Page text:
Poland offers compromise in rule of law dispute with EU

Poland’s ruling party has proposed a bill to amend a disputed disciplinary chamber for judges, in a bid to defuse a long-running row with Brussels over the rule of law.

The chamber was ruled illegal by the EU’s highest court and became a flashpoint in a dispute that has seen Brussels withhold billions of euros in funding from Warsaw.

However, amid growing tensions in neighboring Ukraine, there have been indications that Poland is looking for ways to ease its standoff with Brussels. Last week, President Andrzej Duda outlined his own plan to change the disciplinary system for judges, warning that Poland “didn’t need this fight” in light of “shocks on the international scene”.

According to the proposal put forward by MPs from the ruling Law and Justice (PiS) party on Friday, the disciplinary chamber would continue to exist, but would no longer deal with cases involving judges, but only those concerning other legal professionals.

Disciplinary cases involving judges would be handled by panels of three or seven judges drawn by lot from among the members of the Supreme Court.

The law would prevent judges from being sanctioned for the content of their decisions and provide for the reinstatement of those already suspended for this reason, except in cases where the decisions are the result of “serious and totally inexcusable conduct on the part of the judge”. . ”.

The standoff between Brussels and Warsaw over the rule of law has led to a stalemate over Poland’s bid for a €36 billion tranche of the EU’s NextGenerationEU recovery plan. European officials have said Poland should scrap the disciplinary chamber, change its rules and reinstate dismissed judges as conditions for approving Warsaw’s request for pandemic recovery funding.

Duda’s recent opening was hailed in Brussels as a step forward, following failed efforts to address EU complaints about judicial independence in Poland, but was not considered as sufficient to release the frozen funding.

Officials are likely to take a similar view on the latest offer, which could lay the groundwork for more intensive dialogue on Poland’s stimulus package even if it’s not enough to meet the conditions set by the committee.

Daniel Freund, a Green MEP from Germany, said the latest bid was “a step in the right direction” but warned there was a long way to go.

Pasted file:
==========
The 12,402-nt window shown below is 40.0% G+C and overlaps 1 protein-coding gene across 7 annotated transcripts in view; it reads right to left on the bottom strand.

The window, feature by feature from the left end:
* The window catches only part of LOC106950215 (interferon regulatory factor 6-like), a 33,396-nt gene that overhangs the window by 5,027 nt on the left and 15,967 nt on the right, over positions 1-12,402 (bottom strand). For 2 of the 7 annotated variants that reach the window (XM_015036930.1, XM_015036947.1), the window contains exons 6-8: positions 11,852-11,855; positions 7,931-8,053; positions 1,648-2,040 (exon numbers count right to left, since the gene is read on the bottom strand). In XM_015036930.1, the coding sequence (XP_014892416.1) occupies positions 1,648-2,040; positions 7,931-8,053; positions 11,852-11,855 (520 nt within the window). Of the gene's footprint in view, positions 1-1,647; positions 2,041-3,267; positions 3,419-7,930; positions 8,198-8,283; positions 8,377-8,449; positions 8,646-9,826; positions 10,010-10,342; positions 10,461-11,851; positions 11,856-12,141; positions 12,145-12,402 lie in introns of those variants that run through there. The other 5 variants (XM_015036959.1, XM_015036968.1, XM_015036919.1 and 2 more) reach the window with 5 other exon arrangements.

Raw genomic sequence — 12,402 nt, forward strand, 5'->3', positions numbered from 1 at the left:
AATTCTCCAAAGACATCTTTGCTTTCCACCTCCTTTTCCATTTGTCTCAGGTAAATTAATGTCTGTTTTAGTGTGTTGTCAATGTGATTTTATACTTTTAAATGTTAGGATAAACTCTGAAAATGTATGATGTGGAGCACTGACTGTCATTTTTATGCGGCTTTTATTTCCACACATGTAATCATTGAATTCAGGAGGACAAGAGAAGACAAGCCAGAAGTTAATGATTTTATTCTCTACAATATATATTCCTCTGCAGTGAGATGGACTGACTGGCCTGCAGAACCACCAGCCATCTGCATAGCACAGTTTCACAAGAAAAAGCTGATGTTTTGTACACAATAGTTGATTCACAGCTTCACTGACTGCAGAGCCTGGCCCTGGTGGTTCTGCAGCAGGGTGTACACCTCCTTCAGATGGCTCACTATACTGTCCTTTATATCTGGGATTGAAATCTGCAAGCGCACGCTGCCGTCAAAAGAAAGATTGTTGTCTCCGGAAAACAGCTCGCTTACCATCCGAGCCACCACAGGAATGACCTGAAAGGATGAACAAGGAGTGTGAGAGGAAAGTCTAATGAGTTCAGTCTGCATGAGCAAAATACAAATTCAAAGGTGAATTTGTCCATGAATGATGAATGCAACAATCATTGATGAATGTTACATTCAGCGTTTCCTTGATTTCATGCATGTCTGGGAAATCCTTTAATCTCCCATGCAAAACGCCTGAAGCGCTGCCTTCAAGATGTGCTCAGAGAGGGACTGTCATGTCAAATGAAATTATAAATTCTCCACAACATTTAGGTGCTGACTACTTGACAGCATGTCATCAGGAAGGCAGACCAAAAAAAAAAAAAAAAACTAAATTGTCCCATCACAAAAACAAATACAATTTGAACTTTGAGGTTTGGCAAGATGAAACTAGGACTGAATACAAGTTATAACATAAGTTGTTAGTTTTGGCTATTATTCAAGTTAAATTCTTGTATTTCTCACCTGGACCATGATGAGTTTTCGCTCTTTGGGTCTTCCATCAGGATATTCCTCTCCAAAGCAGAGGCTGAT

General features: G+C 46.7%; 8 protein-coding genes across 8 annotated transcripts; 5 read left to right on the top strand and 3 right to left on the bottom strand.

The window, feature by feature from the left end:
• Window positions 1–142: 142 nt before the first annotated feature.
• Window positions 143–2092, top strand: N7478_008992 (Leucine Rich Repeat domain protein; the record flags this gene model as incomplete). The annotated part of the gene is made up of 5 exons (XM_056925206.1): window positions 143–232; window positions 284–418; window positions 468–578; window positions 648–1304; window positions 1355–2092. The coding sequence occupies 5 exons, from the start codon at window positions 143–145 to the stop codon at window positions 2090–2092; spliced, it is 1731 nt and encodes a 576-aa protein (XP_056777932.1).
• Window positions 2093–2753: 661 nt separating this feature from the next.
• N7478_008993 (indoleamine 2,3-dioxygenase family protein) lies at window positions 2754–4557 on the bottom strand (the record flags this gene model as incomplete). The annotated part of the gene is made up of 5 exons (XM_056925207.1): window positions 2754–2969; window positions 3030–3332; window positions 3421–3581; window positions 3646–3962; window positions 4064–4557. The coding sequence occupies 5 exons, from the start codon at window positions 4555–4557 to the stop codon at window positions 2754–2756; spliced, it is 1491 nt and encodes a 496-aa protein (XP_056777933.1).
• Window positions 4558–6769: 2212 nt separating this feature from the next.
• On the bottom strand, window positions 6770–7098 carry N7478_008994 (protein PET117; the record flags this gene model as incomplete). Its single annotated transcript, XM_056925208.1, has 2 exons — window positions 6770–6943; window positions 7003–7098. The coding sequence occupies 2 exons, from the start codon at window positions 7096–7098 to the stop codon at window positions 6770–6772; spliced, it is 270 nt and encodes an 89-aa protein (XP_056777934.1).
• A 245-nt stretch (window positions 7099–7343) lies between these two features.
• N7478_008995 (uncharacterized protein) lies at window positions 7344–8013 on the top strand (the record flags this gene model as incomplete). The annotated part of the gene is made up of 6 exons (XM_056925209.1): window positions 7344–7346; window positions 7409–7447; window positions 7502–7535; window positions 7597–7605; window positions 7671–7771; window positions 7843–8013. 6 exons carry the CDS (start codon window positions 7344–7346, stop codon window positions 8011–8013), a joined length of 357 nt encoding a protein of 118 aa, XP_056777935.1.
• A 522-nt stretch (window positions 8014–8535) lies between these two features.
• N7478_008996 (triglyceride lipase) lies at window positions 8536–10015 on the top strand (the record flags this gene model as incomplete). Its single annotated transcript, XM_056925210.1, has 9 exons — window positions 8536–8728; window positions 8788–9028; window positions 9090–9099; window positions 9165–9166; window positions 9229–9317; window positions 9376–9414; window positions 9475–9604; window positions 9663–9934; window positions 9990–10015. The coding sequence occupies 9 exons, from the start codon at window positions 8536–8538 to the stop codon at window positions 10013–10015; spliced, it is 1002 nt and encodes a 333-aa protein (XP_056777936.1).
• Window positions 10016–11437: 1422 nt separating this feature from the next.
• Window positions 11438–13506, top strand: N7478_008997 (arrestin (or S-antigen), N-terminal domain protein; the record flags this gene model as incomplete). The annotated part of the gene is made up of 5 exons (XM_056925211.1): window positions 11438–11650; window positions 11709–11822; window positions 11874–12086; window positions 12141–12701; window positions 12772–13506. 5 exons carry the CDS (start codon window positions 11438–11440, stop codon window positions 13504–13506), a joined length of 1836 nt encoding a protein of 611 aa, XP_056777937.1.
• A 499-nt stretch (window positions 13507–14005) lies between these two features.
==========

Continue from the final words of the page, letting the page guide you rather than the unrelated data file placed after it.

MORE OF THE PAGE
He said: “The conditions are clear. The independence of the judiciary must be restored, unduly dismissed judges must be reinstated and the judgments of the ECJ must be fully implemented. Only then can RRF funds be released.

Jakub Jaraczewski, legal expert at Democracy Reporting International, said while the proposal addressed European concerns “closely” linked to the disciplinary chamber, it failed to address broader criticism of judicial changes in Poland.

“It does nothing about the National Judicial Council, it does nothing about the other problematic chamber of the Supreme Court. . . and it does nothing on the matter with all the new judges who were appointed with a request from the NYC. . . and whose status is increasingly contested before the European Court of Justice and the European Court of Human Rights,” he said.

To become law, the bill would have to be approved by the Polish parliament. However, it is unclear whether he would be backed by junior PiS coalition partner United Poland, which is led by hawkish justice minister Zbigniew Ziobro.

Ziobro pushed for a more confrontational approach from Brussels and worked on his own bill amending the disciplinary chamber. Without the United Poland votes, the PiS would need the support of opposition lawmakers to pass the bill.

An EU official said the proposal represented “a step to address issues related to the independence of the judiciary” and as such was a positive development.

But the official added: “It is too early to say whether this satisfactorily addresses the three main issues we have identified. And of course, none of this means much unless and until there is an adoption by the Polish legislator.

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